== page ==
The Morning Star has stopped blaming New Labour for all the wrong, weak, inadequate policies of the Labour government.

Surely it’s time Socialist Worker did likewise.

Gordon McLennan, South London

No trust in politicians

The Guardian newspaper has found that over a quarter of all voters are not planning to vote for one of the main parties in the European elections this June.

It is no wonder. The politicians have only themselves to blame for the complete lack of trust that most people now have in them.

Maybe they can undo some of the damage if the worst of them lose their jobs.

But I think lots of people will still have little faith left in the system. It may be that a few heads rolling won’t stop people from demanding much more radical changes.

Bob Jackson, Scunthorpe

The West’s hypocrisy on Iran is sickening

I am angry about the walkout of the Western diplomats that occurred during the speech of president Ahmadinejad at the UN conference on racism. This is hypocritical.

President Ahmadinejad rightly referred to the Western role in the foundation of Israel, the racist character of Israel, as well as the Israeli occupation of the Palestinian Territories.

The foundation of Israel is based on important Western support for UN Resolution 181, passed in 1947.

Palestine was divided into a Jewish and Arab part, without any consent of the original Palestinian population.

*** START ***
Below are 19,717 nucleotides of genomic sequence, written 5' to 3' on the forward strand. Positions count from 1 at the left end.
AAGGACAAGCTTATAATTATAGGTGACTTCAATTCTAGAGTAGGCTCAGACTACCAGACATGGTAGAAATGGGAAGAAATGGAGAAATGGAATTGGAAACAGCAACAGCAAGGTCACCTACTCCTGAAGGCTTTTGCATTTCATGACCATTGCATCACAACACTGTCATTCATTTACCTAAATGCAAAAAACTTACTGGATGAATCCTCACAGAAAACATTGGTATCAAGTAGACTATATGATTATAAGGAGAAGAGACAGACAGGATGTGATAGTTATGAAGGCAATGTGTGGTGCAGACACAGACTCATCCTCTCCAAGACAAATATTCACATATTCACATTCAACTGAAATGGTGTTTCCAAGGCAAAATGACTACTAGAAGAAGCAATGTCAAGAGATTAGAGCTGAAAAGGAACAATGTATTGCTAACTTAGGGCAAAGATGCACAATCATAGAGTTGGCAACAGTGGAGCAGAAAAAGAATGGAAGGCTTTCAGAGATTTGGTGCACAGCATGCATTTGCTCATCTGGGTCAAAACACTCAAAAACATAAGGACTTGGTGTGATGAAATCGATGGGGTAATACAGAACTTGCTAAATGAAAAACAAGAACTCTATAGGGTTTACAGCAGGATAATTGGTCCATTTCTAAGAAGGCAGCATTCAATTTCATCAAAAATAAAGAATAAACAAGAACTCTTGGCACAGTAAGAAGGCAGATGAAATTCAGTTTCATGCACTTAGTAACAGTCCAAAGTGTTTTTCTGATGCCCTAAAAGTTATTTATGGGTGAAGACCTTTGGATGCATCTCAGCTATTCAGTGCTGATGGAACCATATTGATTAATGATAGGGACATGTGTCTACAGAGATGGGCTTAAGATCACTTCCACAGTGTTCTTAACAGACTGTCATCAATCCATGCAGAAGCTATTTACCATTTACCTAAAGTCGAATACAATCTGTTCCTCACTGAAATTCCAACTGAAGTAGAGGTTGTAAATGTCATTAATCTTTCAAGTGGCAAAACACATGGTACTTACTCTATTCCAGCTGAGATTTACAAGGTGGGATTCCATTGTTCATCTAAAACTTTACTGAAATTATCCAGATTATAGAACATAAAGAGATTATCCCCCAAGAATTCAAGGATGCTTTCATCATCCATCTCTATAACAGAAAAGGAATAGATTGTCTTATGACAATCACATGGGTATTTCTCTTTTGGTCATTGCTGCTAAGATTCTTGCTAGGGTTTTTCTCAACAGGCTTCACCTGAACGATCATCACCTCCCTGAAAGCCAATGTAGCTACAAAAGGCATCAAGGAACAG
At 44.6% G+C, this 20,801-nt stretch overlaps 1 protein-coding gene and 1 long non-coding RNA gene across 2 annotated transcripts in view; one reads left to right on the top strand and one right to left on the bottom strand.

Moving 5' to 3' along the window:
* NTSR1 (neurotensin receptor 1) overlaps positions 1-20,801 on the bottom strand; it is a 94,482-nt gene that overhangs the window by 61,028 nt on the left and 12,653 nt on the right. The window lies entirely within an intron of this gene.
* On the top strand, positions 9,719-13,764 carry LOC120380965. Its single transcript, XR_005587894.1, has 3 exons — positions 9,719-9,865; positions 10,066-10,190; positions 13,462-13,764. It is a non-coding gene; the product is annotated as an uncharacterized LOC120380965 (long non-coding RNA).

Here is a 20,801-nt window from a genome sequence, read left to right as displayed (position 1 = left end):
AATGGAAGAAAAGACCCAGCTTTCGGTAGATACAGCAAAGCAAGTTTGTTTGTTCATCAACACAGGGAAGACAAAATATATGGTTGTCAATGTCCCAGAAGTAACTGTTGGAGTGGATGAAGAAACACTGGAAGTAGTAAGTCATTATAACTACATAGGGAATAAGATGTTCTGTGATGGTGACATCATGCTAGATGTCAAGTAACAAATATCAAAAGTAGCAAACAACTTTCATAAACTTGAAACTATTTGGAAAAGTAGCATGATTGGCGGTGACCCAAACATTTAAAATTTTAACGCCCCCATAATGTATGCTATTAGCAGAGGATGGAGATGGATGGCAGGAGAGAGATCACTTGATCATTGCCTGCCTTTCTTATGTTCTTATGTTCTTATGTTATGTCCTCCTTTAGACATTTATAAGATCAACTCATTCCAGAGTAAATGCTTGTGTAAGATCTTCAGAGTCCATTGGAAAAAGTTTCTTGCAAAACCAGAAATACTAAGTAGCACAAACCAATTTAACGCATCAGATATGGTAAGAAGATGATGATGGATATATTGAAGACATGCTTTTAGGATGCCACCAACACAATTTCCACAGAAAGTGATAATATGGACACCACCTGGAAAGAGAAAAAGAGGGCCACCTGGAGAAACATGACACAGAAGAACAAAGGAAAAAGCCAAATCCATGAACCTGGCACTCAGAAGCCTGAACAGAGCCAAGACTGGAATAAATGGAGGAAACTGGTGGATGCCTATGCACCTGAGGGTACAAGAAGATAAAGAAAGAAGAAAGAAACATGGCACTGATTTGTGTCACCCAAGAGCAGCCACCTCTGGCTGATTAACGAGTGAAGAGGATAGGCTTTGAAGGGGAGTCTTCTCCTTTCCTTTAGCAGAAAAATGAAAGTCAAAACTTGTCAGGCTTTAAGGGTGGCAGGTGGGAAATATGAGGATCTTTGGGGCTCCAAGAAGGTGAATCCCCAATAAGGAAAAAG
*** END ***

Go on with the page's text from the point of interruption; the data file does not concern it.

The racist character of Israel shows in the fact that anyone who is Jewish can move to Israel, while the right to return is denied to the victims of the ethnic cleansing in 1948, when 750.000 Palestinians were expelled from their homeland by Israeli troops.

Further, there is a historic and systematic discrimination against Palestinians and Bedouins.

The international community has a responsibility to end the suffering of the Palestinians.

Instead of showing their indignation against president Ahmadinejad, the Western countries should summon Israel to respect international law.

Any occupation in the world is illegal and there should not be any exceptions made for Israel.

Astrid Essed, Amsterdam

We should not debate the Nazis

Nick Grant asks why anti-fascists are not debating with the British National Party (BNP) in the mainstream media (» Letters, 23 May).

The BNP wants to smash democracy. It wants to use access to the electoral process and the media to win wider support and build a fascist organisation.

Achieving the status of a legitimate political player is a key element of this strategy.

Fascists in France and Italy have won this status and used it to shift the boundaries of public debate.

Only the fascists gain from becoming an accepted presence in the media – whoever debates them.

The BNP is not yet acknowledged as a fixture of mainstream political life. This is a major barrier to it translating votes into organisational strength.

Enforcing a policy of No Platform for the BNP therefore remains a powerful weapon.

The real question is not whether we should debate the Nazis on media platforms, but how we can stop them appearing on these platforms.

We urgently need a concerted campaign to pull the plug on the BNP. Debating them would give legitimacy to their presence in the media and undermine this campaign.

Jim Wolfreys, Central London